Aurelio Arteta

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Aurelio Arteta (c.1920)

Aurelio Arteta Errasti (2 December 1879 - 10 November 1940) was a Spanish painter who worked in several styles; including Symbolism, Cubism and Social Realism. He is remembered mostly for his murals.


Arteta was born in Bilbao; his father was a farmer and laborer.[1] He began his artistic education at the School of Arts and Crafts in Bilbao. In 1894, his family moved to Valladolid, so his father could find work. After 1897, he attended the Real Academia de Bellas Artes de San Fernando in Madrid.[2] To avoid putting a burden on his family's modest income, he worked at various odd jobs, mostly of an artistic nature, but also danced as a comparsa.[3]

The Piper (1913)

Thanks to a grant from the Diputación Foral de Vizcaya (es), he was able to continue his studies abroad;[3] first in Paris (1902), where he was influenced by Puvis de Chavannes, Gauguin and Toulouse-Lautrec; then Italy (1906), where he discovered Giotto and Raphael. That same year, he returned to Bilbao, opened a studio, and held his first exhibition. In 1911, he became one of the founders of the Basque Artists' Association (es).[3]

In 1922, after a series of exhibitions, he painted his first murals at the new branch offices of the Banco de Bilbao in Madrid; twelve frescoes depicting the history of the Basque Country and the banking profession. From then on, he would be known primarily as a muralist. His second major mural was at the seminary chapel in Logroño; from designs by Ricardo Bastida.[2]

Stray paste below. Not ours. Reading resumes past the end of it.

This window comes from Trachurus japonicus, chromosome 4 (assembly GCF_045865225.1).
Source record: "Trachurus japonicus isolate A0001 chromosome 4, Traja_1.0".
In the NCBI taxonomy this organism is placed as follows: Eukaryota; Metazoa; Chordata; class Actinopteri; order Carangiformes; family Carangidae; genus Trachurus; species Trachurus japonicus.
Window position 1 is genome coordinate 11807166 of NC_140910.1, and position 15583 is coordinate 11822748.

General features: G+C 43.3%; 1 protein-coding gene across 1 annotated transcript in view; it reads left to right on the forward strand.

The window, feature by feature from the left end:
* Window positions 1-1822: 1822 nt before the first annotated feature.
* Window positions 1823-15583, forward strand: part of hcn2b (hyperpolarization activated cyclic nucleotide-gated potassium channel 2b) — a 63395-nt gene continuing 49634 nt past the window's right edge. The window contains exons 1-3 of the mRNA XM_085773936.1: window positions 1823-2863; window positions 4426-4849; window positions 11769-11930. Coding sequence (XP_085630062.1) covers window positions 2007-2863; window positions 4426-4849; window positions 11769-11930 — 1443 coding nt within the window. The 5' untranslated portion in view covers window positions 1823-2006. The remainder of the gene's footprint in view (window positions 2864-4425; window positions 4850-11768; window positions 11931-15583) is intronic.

Fisherwoman at the Port (1915)

In 1924, he was appointed Director of the Bilbao Fine Arts Museum, but resigned three years later after the city of Bilbao censured some of his acquisitions.[3] Spain's intellectuals came to his support which eventually led to a general criticism of cultural policies under the Primo de Rivera régime. He continued to exhibit and won several awards.

The beginning of the Spanish Civil War found him working as a Professor at the Escuela Técnica Superior de Madrid de Pintura.[3] As a supporter of the Republican side, he found it necessary to move to Barcelona, by way of Valencia and, in 1938, left Spain for Biarritz.[1] In 1940, when it appeared that France would fall to the Nazis, he chose to go into self-exile in Mexico.

When he arrived, he created what would be his last major work: decorations for the dining room of Indalecio Prieto. That November, following the execution of his friend, Julián Zugazagoitia, he and his wife were on their way to the country, to recover from their grief, when they were killed in a streetcar accident in Coyoacán.[3]


  1. ^ a b Biographical notes @ Arteder.
  2. ^ a b Brief biography @ MCN Biografías.
  3. ^ a b c d e f Brief biography @ Auñamendi Eusko Entziklopedia (Euskomedia).

Further reading[edit]

  • Miguel Ángel Marrodán, Aurelio Arteta. Colección Temas Vizcaínos, 1979 ISBN 84-500-3071-4
  • Jaime Brihuega, Aurelio Arteta. Una mirada esencial. Edorta Kortadi, 1988 ISBN 84-87184-48-0
  • Matilde Marcos Macías, Arteta : estudio de la figura, Euskal Herriko Unibertsitatea, 1998 ISBN 84-8373-107-X

External links[edit]